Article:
Berlin, the emblematic character of money theft, returns in a gripping Korean remake of the cult Spanish crime drama as a ruthless escapee from a North Korean prison camp.
Money Heist: Korea – Common Economic Space sees a major heist and hostage crisis unfold inside a Korean Mint against the fictional backdrop of a soon-to-be-reunited Korean peninsula.
While paying homage to the original work, the latest spin-off is sprinkled with unique Korean touches that breathe new life into the members of the Spanish series, including Berlin, played by Park Hae-soo.
The Screen Actors Guild nominee, who rose to international fame after his role as player no. 218 in squid gamewas a huge fan of the Spanish hit, he said Newsweek.
Talk to Newsweek of Seoul, the South Korean capital, Park said: “I was drawn to Berlin because he’s such a strong and energetic character, and as an actor, that was the type of role I wanted really play.”
Like in the original series, Berlin in the Korean remake is a formidable presence that isn’t afraid to get their hands dirty to make sure the heist goes as planned.
“Where there is light, a shadow always follows. That’s the role I played, so you can shine,” Berlin tells the professor (the mastermind behind the heist plan, played by Yoo Ji -tae, who communicates with the thieves from outside the mint) in the Korean series.
While he’s known for his “take no prisoners” approach in various situations, there are elements linked to Berlin, Park said.
“The part I could relate to the most is how he is a man on a mission. He runs towards a singular goal with a tunnel vision type mindset. I also leaned into the element of rivalry of his character, this feeling of competition that he feels with the others in the team,” said the actor.
The K-drama sees Berlin maintaining order and authority inside the Mint by instilling fear in others, but always with a haunting Joker-style smile, which reflects his greatest weapons, the actor explained. .
“I think kindness is key. When a wild beast is trying to grab its prey, sometimes you have to go slow and smooth to be able to handle it. Berlin’s greatest weapons are its kindness and gentleness, which I ‘ve drawn and portrayed with her smiles.”
So what makes “the most wanted man in North Korean history”, as he is portrayed in the series, vulnerable? Park said, “Berlin’s greatest weakness would be its past”, which viewers get a glimpse of in the series.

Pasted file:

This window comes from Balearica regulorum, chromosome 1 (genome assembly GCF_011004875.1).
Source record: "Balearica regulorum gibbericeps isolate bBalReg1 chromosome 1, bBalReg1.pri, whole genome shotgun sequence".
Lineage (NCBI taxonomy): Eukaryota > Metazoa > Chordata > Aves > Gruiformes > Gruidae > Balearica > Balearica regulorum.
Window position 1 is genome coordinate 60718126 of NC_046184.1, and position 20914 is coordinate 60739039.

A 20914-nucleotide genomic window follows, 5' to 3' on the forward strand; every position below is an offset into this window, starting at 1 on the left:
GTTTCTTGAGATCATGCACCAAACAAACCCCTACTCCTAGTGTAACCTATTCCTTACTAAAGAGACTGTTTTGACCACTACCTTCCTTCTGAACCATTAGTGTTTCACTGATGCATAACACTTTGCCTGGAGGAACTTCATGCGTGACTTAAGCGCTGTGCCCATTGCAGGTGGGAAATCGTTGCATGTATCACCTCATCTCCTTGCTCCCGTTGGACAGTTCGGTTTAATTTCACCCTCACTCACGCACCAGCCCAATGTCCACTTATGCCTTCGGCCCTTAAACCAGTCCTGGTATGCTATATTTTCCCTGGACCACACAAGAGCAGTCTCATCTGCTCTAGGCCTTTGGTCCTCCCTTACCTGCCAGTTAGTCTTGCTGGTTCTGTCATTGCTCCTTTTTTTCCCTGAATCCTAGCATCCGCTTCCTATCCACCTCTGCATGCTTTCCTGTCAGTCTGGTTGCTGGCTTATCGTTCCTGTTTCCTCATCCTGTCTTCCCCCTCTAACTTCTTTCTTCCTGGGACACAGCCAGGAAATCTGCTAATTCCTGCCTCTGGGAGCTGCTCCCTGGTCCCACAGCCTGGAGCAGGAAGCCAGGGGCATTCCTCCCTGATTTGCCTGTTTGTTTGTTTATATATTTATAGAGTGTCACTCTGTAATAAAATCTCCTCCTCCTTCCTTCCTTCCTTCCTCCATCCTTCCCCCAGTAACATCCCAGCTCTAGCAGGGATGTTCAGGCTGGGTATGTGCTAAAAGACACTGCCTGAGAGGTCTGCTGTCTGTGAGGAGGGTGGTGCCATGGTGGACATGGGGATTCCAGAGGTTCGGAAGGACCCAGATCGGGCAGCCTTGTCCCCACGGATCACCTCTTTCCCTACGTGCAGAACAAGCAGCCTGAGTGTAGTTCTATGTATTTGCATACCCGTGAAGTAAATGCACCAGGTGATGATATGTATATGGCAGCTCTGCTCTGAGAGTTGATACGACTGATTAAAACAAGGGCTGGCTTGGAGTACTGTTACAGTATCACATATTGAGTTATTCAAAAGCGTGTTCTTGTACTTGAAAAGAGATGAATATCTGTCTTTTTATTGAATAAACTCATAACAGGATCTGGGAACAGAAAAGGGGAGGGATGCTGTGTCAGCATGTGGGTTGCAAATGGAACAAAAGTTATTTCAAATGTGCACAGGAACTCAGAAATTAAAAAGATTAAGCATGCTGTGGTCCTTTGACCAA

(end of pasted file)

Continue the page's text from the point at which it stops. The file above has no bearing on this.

Perhaps his ruthless nature and cold exterior are just byproducts of his troubled past and survival instincts.
The show reveals that Berlin (whose real name is Song Jun-ho) tried to flee North Korea with his mother by swimming across the Amrok River, which crosses the border between China and North Korea. They got caught one night and his mother was shot in the river, while he was taken to Kaechon Forced Labor Camp, which is infamous because no one made it out alive.
In the camp, we see Berlin being violently beaten as a child by older prisoners. But one day, he retaliates by brutally attacking another with a shovel to defend himself. Each time he was placed in solitary confinement at the camp as punishment for the attacks, the number of those who feared him kept growing.
A prison break ensues later, which sees the prison turned upside down, with Berlin breaking out of the camp amid the chaos. His last words as he left the camp were, “I think I might miss the smell of this place.”
Berlin is also brought to its knees in a battle against mortality. Ousted from his position as team leader inside the Mint, Berlin is tied to a chair and locked in a room where he is seen shaking and sweating profusely, before revealing that he is terminally ill (as also revealed in the Spanish work) in Rio, who does not believe him.
Berlin has often been called a psychopath, but could there be some level of psychopathic tendencies in all of us?
Park said: “I think we all have the ability to rationalize everything in life. When it comes to Berlin, I think it’s hard to describe him by a certain medical term like psychopath.
“But I can say he’s very selfish and very rational in the choices he makes. It was hard to approach the character in a certain way for those reasons, but I knew there would be ways for me to identify with him to play the character,” he added. says the actor.
Other highlights of Park’s latest remake include his dynamic camera work, while he “also enjoyed some of the dramatic monologues that my character has on the show”, which saw him tap into his years as a filmmaker. stage work experience.
But the best part about the new series is “of course the characters, who are so full of life,” for their individuality and shared chemistry, the actor said.
Money Heist: Korea – Common Economic Space is available to stream on Netflix starting June 24.